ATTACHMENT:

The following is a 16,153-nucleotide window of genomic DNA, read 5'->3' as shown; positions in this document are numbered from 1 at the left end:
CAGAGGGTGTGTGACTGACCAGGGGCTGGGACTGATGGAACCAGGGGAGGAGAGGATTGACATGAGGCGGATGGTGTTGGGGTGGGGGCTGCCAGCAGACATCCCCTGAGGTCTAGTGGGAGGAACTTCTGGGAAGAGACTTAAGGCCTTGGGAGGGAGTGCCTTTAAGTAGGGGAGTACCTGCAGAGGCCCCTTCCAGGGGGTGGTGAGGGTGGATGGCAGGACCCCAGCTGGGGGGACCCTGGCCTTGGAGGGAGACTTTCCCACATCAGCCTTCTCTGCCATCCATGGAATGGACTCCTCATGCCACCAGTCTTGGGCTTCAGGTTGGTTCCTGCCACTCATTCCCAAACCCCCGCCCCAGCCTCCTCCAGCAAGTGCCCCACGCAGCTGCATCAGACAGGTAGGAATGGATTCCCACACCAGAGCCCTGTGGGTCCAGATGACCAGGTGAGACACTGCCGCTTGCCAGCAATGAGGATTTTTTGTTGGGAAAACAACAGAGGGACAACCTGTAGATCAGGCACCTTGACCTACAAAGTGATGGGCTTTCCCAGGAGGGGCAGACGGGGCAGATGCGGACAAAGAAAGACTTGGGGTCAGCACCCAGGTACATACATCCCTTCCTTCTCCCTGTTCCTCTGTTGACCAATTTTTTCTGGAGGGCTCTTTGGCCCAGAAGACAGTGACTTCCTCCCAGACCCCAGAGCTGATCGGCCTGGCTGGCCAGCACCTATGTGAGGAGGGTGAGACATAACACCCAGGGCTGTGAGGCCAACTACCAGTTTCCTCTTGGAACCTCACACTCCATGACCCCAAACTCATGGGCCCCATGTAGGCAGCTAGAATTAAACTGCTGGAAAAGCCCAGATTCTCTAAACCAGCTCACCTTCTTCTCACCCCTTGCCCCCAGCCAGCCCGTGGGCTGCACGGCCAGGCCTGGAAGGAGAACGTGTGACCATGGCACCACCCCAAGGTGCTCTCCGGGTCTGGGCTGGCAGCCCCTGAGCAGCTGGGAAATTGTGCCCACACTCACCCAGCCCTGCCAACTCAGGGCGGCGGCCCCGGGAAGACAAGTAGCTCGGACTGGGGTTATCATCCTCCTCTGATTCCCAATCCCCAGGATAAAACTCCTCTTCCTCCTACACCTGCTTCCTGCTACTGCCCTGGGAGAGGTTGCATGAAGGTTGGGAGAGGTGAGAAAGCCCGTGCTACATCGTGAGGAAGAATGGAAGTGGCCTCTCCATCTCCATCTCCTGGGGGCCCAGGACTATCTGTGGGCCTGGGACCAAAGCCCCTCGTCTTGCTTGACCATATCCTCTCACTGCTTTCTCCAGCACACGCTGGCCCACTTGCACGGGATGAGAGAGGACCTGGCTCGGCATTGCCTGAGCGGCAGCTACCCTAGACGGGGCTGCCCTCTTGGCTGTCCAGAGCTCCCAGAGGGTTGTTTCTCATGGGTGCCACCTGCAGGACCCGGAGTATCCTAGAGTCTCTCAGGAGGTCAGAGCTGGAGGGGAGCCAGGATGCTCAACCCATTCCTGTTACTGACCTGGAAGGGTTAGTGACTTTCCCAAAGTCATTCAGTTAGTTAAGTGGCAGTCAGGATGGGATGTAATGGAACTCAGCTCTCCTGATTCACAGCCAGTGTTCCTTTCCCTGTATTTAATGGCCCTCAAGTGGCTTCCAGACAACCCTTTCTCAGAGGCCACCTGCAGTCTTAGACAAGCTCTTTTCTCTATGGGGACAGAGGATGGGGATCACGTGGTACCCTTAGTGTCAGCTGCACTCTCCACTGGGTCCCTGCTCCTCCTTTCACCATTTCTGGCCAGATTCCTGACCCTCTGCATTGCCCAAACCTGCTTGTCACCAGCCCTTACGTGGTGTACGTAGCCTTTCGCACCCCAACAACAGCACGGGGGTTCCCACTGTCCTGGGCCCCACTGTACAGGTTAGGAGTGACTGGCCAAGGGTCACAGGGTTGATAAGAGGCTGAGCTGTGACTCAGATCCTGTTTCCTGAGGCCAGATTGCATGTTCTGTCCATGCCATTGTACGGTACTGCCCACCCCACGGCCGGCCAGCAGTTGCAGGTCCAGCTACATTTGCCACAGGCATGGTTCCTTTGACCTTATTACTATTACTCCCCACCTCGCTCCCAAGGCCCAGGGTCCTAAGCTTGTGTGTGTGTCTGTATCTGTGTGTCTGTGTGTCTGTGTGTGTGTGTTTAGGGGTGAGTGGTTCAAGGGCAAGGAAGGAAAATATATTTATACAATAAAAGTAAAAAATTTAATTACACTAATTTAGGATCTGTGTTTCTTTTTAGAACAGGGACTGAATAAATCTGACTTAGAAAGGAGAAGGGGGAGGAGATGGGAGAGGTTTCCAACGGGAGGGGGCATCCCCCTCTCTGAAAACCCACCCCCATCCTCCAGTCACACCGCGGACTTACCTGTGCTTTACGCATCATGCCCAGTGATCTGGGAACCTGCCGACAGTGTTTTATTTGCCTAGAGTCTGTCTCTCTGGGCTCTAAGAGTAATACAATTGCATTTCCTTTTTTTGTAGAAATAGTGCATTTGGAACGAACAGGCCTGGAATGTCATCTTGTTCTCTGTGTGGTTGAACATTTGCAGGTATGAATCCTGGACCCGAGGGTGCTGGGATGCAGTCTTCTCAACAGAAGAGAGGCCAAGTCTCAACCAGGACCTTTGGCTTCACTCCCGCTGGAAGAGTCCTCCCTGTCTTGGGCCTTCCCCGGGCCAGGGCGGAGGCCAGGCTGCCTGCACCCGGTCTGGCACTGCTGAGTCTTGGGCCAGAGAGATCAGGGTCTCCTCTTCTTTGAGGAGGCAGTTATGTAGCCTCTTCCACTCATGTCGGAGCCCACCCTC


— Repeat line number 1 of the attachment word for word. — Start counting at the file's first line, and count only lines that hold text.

The following is a 16,153-nucleotide window of genomic DNA, read 5'->3' as shown; positions in this document are numbered from 1 at the left end: